Crowds stopped to chat along Broadway Market, East London, while shoppers pushed trollies full of items out of The Range in Leicester this weekend.
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Three men were spotted strolling along with pints in their hands in the popular Hackney street, lined with bars, cafes and boutiques.
Brits can still buy a beer or a coffee, despite the lockdown, as businesses are allowed to operate on a take-away basis only.
In Leicester, people left the popular department store with patio furniture and household items as they took advantage of The Range being considered an “essential” store.
Police patrolled the streets of central London as visitors walked through Trafalgar Square and others hopped on bikes to get their exercise this afternoon.
The bustling scenes in London and Leicester come as Britain’s coronavirus death toll today hit 28,446 with 315 more people died in the UK in the last 24 hours.
The grim jump in deaths means the country remains one of the worst hit by the deadly bug in the world.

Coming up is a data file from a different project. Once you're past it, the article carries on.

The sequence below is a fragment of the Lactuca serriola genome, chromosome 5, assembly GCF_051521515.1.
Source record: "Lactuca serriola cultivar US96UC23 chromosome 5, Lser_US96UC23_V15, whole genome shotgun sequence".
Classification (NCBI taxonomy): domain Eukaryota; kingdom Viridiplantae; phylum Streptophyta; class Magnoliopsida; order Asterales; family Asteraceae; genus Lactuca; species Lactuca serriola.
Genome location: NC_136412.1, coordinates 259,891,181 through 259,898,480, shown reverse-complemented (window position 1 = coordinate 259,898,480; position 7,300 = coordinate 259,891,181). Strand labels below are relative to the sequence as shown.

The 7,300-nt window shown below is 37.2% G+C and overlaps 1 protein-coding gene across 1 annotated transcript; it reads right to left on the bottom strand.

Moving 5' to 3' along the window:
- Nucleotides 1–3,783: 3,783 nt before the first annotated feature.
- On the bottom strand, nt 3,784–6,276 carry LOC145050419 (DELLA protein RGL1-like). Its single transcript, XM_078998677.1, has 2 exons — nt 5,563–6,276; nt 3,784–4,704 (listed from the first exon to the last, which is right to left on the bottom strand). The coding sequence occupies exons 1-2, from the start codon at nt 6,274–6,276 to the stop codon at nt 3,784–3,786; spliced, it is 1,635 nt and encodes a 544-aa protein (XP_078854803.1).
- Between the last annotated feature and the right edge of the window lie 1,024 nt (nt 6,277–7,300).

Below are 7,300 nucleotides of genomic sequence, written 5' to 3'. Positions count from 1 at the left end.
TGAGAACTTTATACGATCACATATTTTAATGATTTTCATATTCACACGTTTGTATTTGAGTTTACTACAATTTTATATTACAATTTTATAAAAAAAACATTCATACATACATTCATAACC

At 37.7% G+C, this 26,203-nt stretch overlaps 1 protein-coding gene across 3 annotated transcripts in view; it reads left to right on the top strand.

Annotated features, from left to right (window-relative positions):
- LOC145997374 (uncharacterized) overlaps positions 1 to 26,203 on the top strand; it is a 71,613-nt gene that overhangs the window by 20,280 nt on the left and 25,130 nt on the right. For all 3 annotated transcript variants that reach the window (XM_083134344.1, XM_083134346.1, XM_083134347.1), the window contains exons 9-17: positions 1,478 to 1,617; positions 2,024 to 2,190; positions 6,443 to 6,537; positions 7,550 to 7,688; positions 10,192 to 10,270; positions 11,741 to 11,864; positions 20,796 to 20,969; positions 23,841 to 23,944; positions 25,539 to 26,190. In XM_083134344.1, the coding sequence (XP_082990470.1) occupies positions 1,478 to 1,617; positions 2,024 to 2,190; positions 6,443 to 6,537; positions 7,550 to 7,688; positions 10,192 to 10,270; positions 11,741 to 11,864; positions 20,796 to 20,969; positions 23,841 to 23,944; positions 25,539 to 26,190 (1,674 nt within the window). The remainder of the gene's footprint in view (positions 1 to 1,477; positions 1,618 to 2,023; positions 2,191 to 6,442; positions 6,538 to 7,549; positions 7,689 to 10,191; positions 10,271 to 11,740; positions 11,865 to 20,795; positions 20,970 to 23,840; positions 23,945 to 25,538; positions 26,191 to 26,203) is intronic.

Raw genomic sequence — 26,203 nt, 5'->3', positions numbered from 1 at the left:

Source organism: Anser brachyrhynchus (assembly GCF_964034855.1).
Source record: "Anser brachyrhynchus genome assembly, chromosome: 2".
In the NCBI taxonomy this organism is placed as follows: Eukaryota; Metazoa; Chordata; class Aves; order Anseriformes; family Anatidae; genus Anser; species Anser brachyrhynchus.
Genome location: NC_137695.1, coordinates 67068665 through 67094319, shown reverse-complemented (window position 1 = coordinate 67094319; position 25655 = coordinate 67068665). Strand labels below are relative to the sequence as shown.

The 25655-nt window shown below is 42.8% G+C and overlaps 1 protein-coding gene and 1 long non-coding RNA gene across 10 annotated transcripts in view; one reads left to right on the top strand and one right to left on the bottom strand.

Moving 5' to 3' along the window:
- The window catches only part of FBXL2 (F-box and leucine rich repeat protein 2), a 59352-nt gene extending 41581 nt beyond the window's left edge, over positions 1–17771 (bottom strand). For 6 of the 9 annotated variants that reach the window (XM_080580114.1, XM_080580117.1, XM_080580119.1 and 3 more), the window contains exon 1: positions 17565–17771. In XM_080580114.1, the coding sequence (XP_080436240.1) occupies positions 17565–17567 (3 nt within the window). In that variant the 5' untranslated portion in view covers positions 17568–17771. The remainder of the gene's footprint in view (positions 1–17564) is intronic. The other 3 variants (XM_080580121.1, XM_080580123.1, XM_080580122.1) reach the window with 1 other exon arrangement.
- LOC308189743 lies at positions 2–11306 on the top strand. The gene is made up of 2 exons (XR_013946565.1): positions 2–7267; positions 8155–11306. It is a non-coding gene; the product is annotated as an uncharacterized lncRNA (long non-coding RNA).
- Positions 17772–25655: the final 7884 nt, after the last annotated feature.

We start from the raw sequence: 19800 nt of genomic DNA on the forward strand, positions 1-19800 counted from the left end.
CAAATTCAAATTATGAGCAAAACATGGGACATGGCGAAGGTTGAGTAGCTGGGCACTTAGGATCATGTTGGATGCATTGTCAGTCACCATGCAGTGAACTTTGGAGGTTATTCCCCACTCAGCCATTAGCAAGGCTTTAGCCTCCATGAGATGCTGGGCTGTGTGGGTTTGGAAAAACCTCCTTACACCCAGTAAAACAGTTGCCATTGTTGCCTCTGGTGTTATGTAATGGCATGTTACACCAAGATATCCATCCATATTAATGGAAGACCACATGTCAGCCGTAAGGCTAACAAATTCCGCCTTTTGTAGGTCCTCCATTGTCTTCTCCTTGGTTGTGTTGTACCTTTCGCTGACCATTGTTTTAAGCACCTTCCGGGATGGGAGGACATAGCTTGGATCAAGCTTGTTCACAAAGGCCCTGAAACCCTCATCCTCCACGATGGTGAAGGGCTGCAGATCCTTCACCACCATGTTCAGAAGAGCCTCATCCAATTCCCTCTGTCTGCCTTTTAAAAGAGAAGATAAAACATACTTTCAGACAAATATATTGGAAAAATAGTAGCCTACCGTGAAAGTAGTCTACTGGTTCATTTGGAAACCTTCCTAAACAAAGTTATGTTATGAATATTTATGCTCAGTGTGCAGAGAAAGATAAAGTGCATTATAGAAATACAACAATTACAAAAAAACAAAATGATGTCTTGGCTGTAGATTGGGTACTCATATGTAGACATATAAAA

Britain is edging closer to becoming the worst affected in Europe, with the coronavirus-hit Italy’s death toll currently sitting at 28,710.
In an effort to get a hold of the ever-increasing death toll, government minisers are working on plans to nearly double lockdown fines to £100 for the first breach and then £3,200 for repeat offenders.
Recent figures show that 400 fixed penalty notices were dished out by cops for consistent rule breakers in four weeks to April 27 in England Wales.
One person was even fined six times.
Hand in hand with the new rules will come tougher enforcement powers for the police to crack down on the small minority who break the rules
Under the new no-nonsense regime a fine will start at £100 then double for a repeat offence.
A third offence would see a £400 fine, a fourth £800, then £1,600 and finally a sixth offence would cost £3,200.
This would mean that a consistent rule flouter would end up footing a bill of £6,300.
Failing to pay the penalty could result in a court date and prison time.
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A Whitehall source said: “In the next phase of our fight against coronavirus some of the social distancing measures will be relaxed, others will be toughened up.
“Hand in hand with the new rules will come tougher enforcement powers for the police to crack down on the small minority who break the rules – and stop them putting everyone else at greater risk.”
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